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Prisons: Problems and Prospects - The Availability Of Employment In The Prison

labor prisoners idleness competition

The most persistent management problem for prisons has been to find work for prisoners to do to occupy their time and prepare for release. A historical essay published in 1910 complained about outside opposition to prisoner industry and employment. The author Frederick Wines wrote:

The reasons assigned in support of the contention that an end should be put to the competition of convict labor with "free labor outside" are more specious than convincing. Prisoners cannot be allowed to rot in idleness. Apart from the demoralizing influence of idleness, its tendency is to mental deterioration, insanity and death. No form of labor can be devised, other than trade education, which does not result in competition. . . . Besides, the unconvicted man has a right, and it is his duty, to support himself; how does this change of status relieve him of that duty or deprive him of that right? (pp. 22–23)

Wines, a prominent turn-of-the-century prison reformer, asserts that "the opposition to constructive labor in prisons is irrational, cruel and wicked" (p. 22). He declared himself unsympathetic to the argument that cheap prison labor could cut into business and profits. "Even if it were proved," he writes, "that the supplies from prison labor tend to lower prices, that can hardly be deemed a calamity" (p. 23). His concerns, however, proved to be a minority view. As early as 1866, a bill was introduced in New York restricting prisoner competition with free-world manufacture. The following year, a declaration was promulgated that "no trades must be taught to convicts in prison."

The controversy has continued unabated to the present, with correctional officials chafing under restrictions that confine prison products to "state use" commodities, such as license plates, office furnishings, and clothing for in-house prison consumption. A perennial complaint of prison managers has been that there are not enough jobs for prisoners, and that an indecently high proportion of prison populations live in enforced idleness or are underemployed. Idleness creates disciplinary problems, and riots are said to have been instigated by a lack of jobs for prisoners who want to work.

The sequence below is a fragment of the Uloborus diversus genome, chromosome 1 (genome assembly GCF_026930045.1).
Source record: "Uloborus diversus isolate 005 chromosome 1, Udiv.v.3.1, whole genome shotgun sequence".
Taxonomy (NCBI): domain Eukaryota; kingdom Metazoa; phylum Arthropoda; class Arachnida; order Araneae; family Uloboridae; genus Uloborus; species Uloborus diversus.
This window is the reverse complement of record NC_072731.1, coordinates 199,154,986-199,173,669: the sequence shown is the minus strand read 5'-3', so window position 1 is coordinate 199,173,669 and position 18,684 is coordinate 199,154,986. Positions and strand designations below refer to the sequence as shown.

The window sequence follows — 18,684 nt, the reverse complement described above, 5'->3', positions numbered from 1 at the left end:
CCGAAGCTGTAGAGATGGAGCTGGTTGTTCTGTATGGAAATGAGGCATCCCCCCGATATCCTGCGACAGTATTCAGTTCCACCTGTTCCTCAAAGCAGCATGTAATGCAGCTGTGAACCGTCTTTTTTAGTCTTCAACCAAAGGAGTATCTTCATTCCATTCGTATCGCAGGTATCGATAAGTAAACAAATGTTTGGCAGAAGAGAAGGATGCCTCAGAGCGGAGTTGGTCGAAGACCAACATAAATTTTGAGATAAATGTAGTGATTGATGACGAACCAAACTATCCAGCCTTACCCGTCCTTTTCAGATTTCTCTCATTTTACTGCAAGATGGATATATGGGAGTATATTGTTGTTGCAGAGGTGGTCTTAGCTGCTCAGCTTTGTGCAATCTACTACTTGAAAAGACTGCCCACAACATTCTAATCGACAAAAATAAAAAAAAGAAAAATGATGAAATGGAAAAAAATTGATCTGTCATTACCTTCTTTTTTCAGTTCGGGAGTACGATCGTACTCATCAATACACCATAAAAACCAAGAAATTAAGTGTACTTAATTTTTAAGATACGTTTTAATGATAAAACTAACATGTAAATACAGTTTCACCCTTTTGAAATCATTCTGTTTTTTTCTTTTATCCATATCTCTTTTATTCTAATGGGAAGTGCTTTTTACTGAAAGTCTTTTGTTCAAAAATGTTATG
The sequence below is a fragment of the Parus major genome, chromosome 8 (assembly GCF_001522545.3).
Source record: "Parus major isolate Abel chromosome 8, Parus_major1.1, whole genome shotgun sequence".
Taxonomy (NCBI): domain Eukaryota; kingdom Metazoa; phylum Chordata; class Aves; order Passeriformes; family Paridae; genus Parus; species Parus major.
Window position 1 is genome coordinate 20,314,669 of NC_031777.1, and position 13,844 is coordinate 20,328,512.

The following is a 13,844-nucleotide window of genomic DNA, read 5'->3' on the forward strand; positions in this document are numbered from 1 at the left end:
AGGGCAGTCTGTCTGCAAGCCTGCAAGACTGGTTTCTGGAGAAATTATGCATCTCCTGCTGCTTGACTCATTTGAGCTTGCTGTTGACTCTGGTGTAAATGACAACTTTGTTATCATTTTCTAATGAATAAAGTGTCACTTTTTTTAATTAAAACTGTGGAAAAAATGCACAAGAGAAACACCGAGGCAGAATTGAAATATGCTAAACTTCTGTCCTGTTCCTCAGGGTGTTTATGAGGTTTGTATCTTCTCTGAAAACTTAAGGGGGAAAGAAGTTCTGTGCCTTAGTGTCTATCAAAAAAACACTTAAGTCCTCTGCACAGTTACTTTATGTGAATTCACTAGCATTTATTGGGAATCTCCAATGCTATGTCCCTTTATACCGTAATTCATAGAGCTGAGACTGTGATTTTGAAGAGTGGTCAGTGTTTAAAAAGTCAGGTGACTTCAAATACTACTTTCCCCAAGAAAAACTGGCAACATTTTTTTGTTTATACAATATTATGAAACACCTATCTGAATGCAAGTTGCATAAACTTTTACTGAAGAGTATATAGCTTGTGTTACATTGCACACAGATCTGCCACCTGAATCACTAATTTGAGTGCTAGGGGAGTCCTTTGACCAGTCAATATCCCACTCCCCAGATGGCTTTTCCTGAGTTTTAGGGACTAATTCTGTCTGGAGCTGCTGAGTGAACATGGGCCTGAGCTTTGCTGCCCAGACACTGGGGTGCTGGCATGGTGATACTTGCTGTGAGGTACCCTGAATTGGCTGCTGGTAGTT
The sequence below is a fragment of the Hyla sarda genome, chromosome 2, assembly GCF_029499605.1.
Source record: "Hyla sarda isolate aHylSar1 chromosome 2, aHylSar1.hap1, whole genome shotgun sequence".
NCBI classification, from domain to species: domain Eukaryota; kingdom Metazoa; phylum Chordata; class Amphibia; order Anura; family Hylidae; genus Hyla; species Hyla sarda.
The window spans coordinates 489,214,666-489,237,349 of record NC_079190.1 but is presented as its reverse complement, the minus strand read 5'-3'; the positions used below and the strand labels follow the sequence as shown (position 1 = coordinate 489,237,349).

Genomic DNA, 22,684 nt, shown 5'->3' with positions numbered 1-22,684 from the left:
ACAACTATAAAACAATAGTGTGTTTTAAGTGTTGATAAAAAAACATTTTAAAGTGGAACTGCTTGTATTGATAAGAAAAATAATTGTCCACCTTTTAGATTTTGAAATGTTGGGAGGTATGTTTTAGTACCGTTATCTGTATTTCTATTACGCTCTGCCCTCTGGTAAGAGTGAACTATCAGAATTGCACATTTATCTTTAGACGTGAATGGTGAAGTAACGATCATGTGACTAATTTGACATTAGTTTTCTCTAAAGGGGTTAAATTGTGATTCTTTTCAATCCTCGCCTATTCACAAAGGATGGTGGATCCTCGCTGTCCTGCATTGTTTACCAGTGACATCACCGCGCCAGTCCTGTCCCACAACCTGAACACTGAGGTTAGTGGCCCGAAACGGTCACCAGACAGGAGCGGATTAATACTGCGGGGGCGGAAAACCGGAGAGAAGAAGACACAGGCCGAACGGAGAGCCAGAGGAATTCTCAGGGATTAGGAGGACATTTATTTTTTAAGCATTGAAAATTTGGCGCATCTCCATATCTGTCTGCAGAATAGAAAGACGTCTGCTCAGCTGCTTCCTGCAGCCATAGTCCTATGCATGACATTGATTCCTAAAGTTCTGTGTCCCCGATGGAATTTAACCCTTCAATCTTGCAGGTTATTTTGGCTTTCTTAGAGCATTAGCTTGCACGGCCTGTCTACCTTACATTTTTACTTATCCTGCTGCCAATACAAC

Vocational training in prison has been similarly limited, and offenders who leave prison are said to be unemployable because they lack requisite skills, work habits, and motivation to work. Enforced leisure is also said to contribute to a propensity for crime, leaving time for offenders to compare notes about their offending attainments and the technology and available opportunities for committing antisocial activities. Moreover, the public is affronted by the notion of inmates spending their time playing checkers or watching television while law-abiding citizens engage in back-breaking disciplined labor.

Much ingenuity has been exercised by prison staff over the years to find productive work for prisoners that does not compete with work in the free world. The options, however, are limited, and the number of inmates who can be deployed in off-beat activities such as taming mustangs, manning switchboards, or caring for retired horses is infinitesimally small.

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